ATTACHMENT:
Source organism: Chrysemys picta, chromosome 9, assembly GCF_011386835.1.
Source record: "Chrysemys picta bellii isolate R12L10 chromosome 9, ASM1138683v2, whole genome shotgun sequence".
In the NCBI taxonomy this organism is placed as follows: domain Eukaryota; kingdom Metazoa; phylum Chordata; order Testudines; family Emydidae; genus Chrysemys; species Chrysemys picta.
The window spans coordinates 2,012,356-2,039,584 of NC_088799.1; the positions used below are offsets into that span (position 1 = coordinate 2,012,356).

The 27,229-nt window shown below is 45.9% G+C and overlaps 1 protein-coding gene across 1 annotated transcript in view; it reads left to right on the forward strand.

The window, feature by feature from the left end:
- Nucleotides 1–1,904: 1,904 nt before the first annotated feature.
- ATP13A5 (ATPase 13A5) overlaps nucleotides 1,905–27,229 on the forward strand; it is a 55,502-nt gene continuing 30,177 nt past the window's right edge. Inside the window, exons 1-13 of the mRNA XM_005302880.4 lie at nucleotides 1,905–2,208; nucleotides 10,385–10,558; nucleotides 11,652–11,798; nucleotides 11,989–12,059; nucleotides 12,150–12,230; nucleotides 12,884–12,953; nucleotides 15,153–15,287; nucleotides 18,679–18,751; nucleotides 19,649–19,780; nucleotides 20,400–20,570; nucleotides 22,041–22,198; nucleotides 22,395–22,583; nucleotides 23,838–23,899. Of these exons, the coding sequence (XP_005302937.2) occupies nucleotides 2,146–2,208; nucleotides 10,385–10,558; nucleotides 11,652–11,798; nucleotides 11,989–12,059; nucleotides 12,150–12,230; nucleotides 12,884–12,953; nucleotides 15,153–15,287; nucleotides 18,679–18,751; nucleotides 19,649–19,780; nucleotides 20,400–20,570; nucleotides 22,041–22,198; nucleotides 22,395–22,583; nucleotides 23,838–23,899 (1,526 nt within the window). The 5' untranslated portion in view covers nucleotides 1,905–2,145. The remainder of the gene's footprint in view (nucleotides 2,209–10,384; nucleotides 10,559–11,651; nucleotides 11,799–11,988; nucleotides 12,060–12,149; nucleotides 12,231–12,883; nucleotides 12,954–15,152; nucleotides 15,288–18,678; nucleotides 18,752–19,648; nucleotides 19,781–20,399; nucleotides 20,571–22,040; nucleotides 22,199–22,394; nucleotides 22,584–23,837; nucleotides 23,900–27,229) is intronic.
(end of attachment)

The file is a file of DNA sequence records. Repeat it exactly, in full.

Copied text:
Source organism: Chrysemys picta, chromosome 9, assembly GCF_011386835.1.
Source record: "Chrysemys picta bellii isolate R12L10 chromosome 9, ASM1138683v2, whole genome shotgun sequence".
In the NCBI taxonomy this organism is placed as follows: domain Eukaryota; kingdom Metazoa; phylum Chordata; order Testudines; family Emydidae; genus Chrysemys; species Chrysemys picta.
The window spans coordinates 2,012,356-2,039,584 of NC_088799.1; the positions used below are offsets into that span (position 1 = coordinate 2,012,356).

The 27,229-nt window shown below is 45.9% G+C and overlaps 1 protein-coding gene across 1 annotated transcript in view; it reads left to right on the forward strand.

The window, feature by feature from the left end:
- Nucleotides 1–1,904: 1,904 nt before the first annotated feature.
- ATP13A5 (ATPase 13A5) overlaps nucleotides 1,905–27,229 on the forward strand; it is a 55,502-nt gene continuing 30,177 nt past the window's right edge. Inside the window, exons 1-13 of the mRNA XM_005302880.4 lie at nucleotides 1,905–2,208; nucleotides 10,385–10,558; nucleotides 11,652–11,798; nucleotides 11,989–12,059; nucleotides 12,150–12,230; nucleotides 12,884–12,953; nucleotides 15,153–15,287; nucleotides 18,679–18,751; nucleotides 19,649–19,780; nucleotides 20,400–20,570; nucleotides 22,041–22,198; nucleotides 22,395–22,583; nucleotides 23,838–23,899. Of these exons, the coding sequence (XP_005302937.2) occupies nucleotides 2,146–2,208; nucleotides 10,385–10,558; nucleotides 11,652–11,798; nucleotides 11,989–12,059; nucleotides 12,150–12,230; nucleotides 12,884–12,953; nucleotides 15,153–15,287; nucleotides 18,679–18,751; nucleotides 19,649–19,780; nucleotides 20,400–20,570; nucleotides 22,041–22,198; nucleotides 22,395–22,583; nucleotides 23,838–23,899 (1,526 nt within the window). The 5' untranslated portion in view covers nucleotides 1,905–2,145. The remainder of the gene's footprint in view (nucleotides 2,209–10,384; nucleotides 10,559–11,651; nucleotides 11,799–11,988; nucleotides 12,060–12,149; nucleotides 12,231–12,883; nucleotides 12,954–15,152; nucleotides 15,288–18,678; nucleotides 18,752–19,648; nucleotides 19,781–20,399; nucleotides 20,571–22,040; nucleotides 22,199–22,394; nucleotides 22,584–23,837; nucleotides 23,900–27,229) is intronic.